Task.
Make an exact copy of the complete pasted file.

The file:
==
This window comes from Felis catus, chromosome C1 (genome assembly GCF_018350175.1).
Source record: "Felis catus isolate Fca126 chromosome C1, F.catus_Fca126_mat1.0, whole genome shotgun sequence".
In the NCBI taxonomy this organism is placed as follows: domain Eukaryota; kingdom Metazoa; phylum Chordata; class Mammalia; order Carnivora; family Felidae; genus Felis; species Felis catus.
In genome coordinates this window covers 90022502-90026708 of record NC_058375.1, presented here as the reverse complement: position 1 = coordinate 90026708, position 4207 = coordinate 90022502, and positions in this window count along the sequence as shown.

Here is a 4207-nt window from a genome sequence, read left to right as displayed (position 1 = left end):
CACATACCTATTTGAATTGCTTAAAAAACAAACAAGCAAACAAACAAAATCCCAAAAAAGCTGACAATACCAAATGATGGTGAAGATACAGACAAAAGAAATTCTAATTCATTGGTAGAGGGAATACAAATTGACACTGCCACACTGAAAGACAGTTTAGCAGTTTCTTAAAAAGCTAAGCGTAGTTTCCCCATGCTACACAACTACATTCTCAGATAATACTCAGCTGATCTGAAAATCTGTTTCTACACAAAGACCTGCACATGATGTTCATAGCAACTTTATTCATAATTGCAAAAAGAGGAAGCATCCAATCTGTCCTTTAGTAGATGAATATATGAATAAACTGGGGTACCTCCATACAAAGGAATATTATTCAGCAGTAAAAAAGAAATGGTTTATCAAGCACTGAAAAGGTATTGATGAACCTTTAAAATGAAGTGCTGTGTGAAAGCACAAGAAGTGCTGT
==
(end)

This window comes from Felis catus, chromosome C1 (genome assembly GCF_018350175.1).
Source record: "Felis catus isolate Fca126 chromosome C1, F.catus_Fca126_mat1.0, whole genome shotgun sequence".
In the NCBI taxonomy this organism is placed as follows: domain Eukaryota; kingdom Metazoa; phylum Chordata; class Mammalia; order Carnivora; family Felidae; genus Felis; species Felis catus.
In genome coordinates this window covers 90022502-90026708 of record NC_058375.1, presented here as the reverse complement: position 1 = coordinate 90026708, position 4207 = coordinate 90022502, and positions in this window count along the sequence as shown.

Here is a 4207-nt window from a genome sequence, read left to right as displayed (position 1 = left end):
CACATACCTATTTGAATTGCTTAAAAAACAAACAAGCAAACAAACAAAATCCCAAAAAAGCTGACAATACCAAATGATGGTGAAGATACAGACAAAAGAAATTCTAATTCATTGGTAGAGGGAATACAAATTGACACTGCCACACTGAAAGACAGTTTAGCAGTTTCTTAAAAAGCTAAGCGTAGTTTCCCCATGCTACACAACTACATTCTCAGATAATACTCAGCTGATCTGAAAATCTGTTTCTACACAAAGACCTGCACATGATGTTCATAGCAACTTTATTCATAATTGCAAAAAGAGGAAGCATCCAATCTGTCCTTTAGTAGATGAATATATGAATAAACTGGGGTACCTCCATACAAAGGAATATTATTCAGCAGTAAAAAAGAAATGGTTTATCAAGCACTGAAAAGGTATTGATGAACCTTTAAAATGAAGTGCTGTGTGAAAGCACAAGAAGTGCTGT